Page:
“‘Don’t fight the Fed’ has been a profitable mantra,” Stevenson comments, referring to the willingness of the US central bank, the Federal Reserve, to support the economy.
Juliet Schooling Latter, research director at investment analysts FundCalibre, says buying the dip provides investors with the opportunity to gain exposure to an asset that they perhaps already liked, only at a cheaper price. 
She says: “The saying is that it’s time in the market that counts, not timing the market. Basically, investors should stay invested through the ups and downs as it’s impossible to get the timing exactly right each time.”
Ms Fox agrees about the issue of timing and adds that investors should only consider buying a dip in stock markets provided that they are a long-term investor: “It is incredibly risky trying to time the market and looking to trade when you see a good buying opportunity. As such, it is much more profitable to buy the dip and hold for the foreseeable future.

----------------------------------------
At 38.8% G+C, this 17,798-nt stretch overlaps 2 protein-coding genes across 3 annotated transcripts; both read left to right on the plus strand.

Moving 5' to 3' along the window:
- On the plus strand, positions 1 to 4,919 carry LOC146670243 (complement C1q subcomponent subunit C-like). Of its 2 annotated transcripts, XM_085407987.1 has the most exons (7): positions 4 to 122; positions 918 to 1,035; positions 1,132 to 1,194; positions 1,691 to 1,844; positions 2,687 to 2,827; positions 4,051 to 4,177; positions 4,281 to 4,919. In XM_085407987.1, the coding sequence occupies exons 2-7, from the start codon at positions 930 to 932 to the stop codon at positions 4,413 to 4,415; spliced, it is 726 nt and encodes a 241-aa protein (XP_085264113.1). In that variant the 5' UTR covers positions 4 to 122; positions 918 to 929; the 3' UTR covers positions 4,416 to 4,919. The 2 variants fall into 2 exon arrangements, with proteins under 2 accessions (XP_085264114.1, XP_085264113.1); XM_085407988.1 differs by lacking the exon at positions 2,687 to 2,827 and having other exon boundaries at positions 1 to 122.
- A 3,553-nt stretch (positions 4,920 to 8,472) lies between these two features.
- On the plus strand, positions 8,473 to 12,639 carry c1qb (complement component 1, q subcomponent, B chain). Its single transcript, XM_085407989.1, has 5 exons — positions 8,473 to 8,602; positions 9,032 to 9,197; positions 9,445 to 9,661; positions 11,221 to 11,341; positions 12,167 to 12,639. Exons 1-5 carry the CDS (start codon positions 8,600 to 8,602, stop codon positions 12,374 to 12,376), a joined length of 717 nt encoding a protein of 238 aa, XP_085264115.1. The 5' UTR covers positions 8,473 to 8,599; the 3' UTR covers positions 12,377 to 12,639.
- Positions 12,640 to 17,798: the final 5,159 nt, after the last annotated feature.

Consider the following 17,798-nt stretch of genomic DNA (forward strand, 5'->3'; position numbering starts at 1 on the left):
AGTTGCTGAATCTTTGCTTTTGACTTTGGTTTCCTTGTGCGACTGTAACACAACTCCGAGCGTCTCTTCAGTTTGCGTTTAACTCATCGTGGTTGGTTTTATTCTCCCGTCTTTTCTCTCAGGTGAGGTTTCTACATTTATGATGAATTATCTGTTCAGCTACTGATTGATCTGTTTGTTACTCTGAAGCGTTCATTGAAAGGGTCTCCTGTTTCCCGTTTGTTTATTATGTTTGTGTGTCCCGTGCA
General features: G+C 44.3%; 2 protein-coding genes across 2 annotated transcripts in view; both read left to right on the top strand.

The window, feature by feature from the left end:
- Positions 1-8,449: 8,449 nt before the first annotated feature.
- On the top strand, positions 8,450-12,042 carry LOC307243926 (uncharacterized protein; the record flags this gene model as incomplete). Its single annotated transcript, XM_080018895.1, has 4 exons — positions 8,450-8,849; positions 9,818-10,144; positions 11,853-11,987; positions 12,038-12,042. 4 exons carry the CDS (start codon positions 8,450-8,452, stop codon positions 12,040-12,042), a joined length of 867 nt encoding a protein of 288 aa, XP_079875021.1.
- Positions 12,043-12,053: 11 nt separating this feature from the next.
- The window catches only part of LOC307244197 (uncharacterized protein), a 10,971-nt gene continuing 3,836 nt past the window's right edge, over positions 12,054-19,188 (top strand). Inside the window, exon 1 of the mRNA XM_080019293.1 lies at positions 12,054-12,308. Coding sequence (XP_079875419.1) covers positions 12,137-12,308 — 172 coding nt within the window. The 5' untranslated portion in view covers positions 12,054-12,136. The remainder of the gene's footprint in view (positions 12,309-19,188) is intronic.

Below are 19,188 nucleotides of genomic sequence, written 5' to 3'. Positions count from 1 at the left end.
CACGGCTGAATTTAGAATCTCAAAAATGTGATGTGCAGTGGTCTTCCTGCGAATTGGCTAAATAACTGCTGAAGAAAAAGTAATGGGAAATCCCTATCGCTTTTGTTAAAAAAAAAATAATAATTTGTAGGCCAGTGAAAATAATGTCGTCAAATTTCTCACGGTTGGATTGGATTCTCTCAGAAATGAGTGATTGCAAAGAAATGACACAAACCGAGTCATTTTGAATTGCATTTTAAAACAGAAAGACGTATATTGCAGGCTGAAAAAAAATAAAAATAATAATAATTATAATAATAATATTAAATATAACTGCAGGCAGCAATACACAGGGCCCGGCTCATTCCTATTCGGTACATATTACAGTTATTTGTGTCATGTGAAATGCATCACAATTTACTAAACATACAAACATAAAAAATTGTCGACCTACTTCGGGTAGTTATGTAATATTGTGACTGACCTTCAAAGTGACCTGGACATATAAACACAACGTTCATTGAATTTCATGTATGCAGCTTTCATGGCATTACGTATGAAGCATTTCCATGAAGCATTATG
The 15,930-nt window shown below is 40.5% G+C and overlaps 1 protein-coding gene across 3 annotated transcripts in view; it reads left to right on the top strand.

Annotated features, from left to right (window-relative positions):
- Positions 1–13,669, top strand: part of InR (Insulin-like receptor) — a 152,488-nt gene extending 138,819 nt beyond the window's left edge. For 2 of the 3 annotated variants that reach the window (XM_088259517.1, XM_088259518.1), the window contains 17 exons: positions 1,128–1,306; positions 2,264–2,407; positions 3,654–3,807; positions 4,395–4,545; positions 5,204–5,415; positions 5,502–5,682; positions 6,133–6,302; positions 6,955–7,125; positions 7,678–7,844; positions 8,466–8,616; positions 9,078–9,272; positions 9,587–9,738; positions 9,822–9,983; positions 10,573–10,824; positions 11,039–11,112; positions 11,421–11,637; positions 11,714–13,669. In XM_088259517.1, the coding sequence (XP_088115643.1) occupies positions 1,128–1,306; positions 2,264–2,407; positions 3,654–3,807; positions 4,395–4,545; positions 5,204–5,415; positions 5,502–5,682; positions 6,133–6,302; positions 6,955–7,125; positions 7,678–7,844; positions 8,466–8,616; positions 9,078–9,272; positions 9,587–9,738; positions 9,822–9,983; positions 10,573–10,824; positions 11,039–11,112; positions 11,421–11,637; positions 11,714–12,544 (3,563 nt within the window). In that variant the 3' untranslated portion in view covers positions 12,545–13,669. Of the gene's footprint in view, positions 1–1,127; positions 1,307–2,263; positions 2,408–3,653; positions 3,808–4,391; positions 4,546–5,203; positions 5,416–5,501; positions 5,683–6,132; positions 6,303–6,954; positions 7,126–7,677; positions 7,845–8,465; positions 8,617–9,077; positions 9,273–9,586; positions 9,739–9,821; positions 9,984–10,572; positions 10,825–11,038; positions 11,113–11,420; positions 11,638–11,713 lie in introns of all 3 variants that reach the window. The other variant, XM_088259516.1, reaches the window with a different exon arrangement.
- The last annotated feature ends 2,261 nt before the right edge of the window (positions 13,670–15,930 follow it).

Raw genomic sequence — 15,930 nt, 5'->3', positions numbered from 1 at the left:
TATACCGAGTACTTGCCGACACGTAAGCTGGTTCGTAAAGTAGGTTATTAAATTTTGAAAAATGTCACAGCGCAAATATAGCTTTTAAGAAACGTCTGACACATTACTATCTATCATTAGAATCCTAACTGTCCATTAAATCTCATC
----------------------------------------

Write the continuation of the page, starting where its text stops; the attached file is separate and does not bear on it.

“Moving in and out of markets regularly, trying to time the bottom of a dip, could cause you to miss some of the best days and this can have a significant impact on the value of your portfolio. As a long-term investor, volatility should not worry you as you have time to ride out any subsequent dips.”
Buying a dip ideally allows investors to purchase shares at lower prices than was previously the case. There is also the opportunity of buying shares that have been oversold in the herd mentality rush to offload a stock.
If you’re clear about your reasons for buying a dip, then choosing whether to invest in shares directly, or funds, can depend on the amount you’ve decided to invest. Find out more here about investing in stocks and shares and the benefits of using Individual Savings Accounts to protect ring-fence your investments from tax.